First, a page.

Does any of it actually matter?

I can’t hear you. The sky is breaking. My palm boasts six stars.

No one’s read to me in awhile.

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12
Aug 10

Drinking Games of the Future Part 4 – Present Tense

Sitting in my own lap, thumbing through messages dispensed from self ankle-deep in almost-sleep. Dreamy awake state summons her most dignified 1940s radio baritone and announces: Present. What about the present?

Hakim Bey and Robert Anton Wilson and Carl Jung and Frederik Van Eeden and a thousand philosophers and dreamers and writers and dead white guys have argued that there isn’t any becoming, you already are, as a means of pressing face into the dog pile of present.

Of course, reading is not comprehension (remember those separate scores on standardized tests?) and I’ve never been the sort inclined to let others figure things out while I take them at their word. Especially dead white guys.

So: 14 hours of trance space and free writing. 150 pages scribbled and scrawled reveal Not Much in the way of worldly reflections. Instead somber mug slapped by sitcom, MadLibs filled in with fart jokes, ancient gods warning the studio audience when to laugh or clap. Still I probed for something nothing to do with me or any BECOMING.

Myth figures are stubborn.

Presently, my dear, you’re supposed to have fun. Shenanigans and giggles, Sour Sally! Look, that trumpet was blown years ago. Made a sound like ArrrrroOOOOO. End times take time. Mind yours. All you can alter is your here and now. Yours. The star of handwritten myths.

Awake. Present. Now.

Now: pressing finger to swollen spider bite, the first of the season but not the last, angry against sun-starved skin. Eyes rise to giant trees with turned down tops circled by hawks hunted by a furious murder of crows.

Present: dancing with other women conjuring maiden-mother-crone, and feeling shoulders previously trapped in permanent curl mimicking Lake Erie’s summer storm waves release and puddle floor, feet stomping memory and mist. The alchemy of sound and internal waterfall frees golden wings, and in a burst my howl unseams. The whole room is active alive and partly cloudy, Oregon’s always skies.

Awake: interacting with Named Trees, skin meeting familiar/familial bark. A message from the sticky top branches: why should dead gods and fanatics have all the fun? There’s plenty of story. What is your super power going to be, maker of legends, creator of myths? What will it be, today, for me?

Dream: speaking an alien tongue punctuated by clicks and intentional stutters, sliced by extended hums and aums that roll teeth over tongue. Charcoal stained hands hover over a table while giant cards slide and form towers and pyramids of cups and swords.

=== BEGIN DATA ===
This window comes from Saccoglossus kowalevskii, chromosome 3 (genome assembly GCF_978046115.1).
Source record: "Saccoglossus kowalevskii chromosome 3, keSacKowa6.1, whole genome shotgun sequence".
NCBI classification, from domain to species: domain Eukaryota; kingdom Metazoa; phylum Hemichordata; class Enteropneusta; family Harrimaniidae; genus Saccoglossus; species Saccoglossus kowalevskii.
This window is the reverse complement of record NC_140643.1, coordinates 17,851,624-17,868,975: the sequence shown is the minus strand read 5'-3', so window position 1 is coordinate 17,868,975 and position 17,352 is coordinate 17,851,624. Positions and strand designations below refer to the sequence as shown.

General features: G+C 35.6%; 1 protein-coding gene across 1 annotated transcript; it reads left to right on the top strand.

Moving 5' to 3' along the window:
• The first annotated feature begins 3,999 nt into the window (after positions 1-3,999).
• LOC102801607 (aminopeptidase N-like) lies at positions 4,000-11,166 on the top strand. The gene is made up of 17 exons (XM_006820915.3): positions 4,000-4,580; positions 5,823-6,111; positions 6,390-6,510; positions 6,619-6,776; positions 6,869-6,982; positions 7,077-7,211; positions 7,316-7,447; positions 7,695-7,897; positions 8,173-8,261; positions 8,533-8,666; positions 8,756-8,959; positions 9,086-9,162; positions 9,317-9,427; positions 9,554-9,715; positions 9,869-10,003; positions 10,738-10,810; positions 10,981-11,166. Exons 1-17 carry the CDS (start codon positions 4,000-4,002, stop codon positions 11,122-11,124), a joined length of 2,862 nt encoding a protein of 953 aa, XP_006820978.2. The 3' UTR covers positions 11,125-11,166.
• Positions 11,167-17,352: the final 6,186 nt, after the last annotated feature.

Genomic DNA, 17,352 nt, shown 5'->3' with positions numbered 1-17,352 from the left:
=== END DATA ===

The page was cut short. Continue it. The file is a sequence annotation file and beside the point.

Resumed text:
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07
Aug 10

Drinking Games of the Future 3 – 2013

Just like sci-fi authors thought cars would fly but mimeograph machines would crank out purple tinted sheets of paper forever, our predictions of maybe-tomorrow are likely wrong.

Envision the world noticeably not ending in 2012: hundreds of thousands of saluting citizens standing holding hands on the edge of a cliff, eyes closed and breath held, waiting for the kick from behind…only to find that time is passing and their hands are getting sweaty and they have to breathe and let go, and well…get some sleep. The alarm is going off.

The calendar rolls over into 2013 and everyone stands around, nail-biting directionless, hoping for another apocalypse promise potent enough to renew the tail chase. Monday morning splinters every survivalist dream: garbage trucks feed the landfill; mail trucks drop-off garbage; the bus driver is in a bad mood; the passengers stick plastic devices in ears and hunt for a glimpse of future happiness through the window; the passengers leave the bus and walk through doors that automatically open and tightly suck-seal behind them. Later the same passengers don’t enjoy a miserable ride home, where they log in to their computers and social network sites and update their statuses, maybe with a solid sentence of abbreviation. In 2013 words are officially inconvenient.

2013: an unended world leaves everything ruined. Hundreds of thousands of former college students receive love letters from the number one unstoppable apocalypse cockroach, Sallie Mae. Great Idol of Whoops-What-Was-I-Thinking, she hovers above the growing broke class with her hand out, the smirking Statue of Liberty officially christened her mascot. Boston Harbor fills with box upon box of useless degrees, delivered to students in unopened cardboard tubes. The government huffs and balls up tight fists, raping checking accounts and tax returns, directly docking pay. Former students fire back by paying off student loans with credit cards prior to declaring bankruptcy, or asking to be paid in cash, or ceasing work all together, electing to erect tent cities or be perpetually in motion, running away from the empty expectation that the dollar would ever inflate, allowing us to earn more or at least as much as our parents. Burn the whole thing down. Tent cities. Forest Park.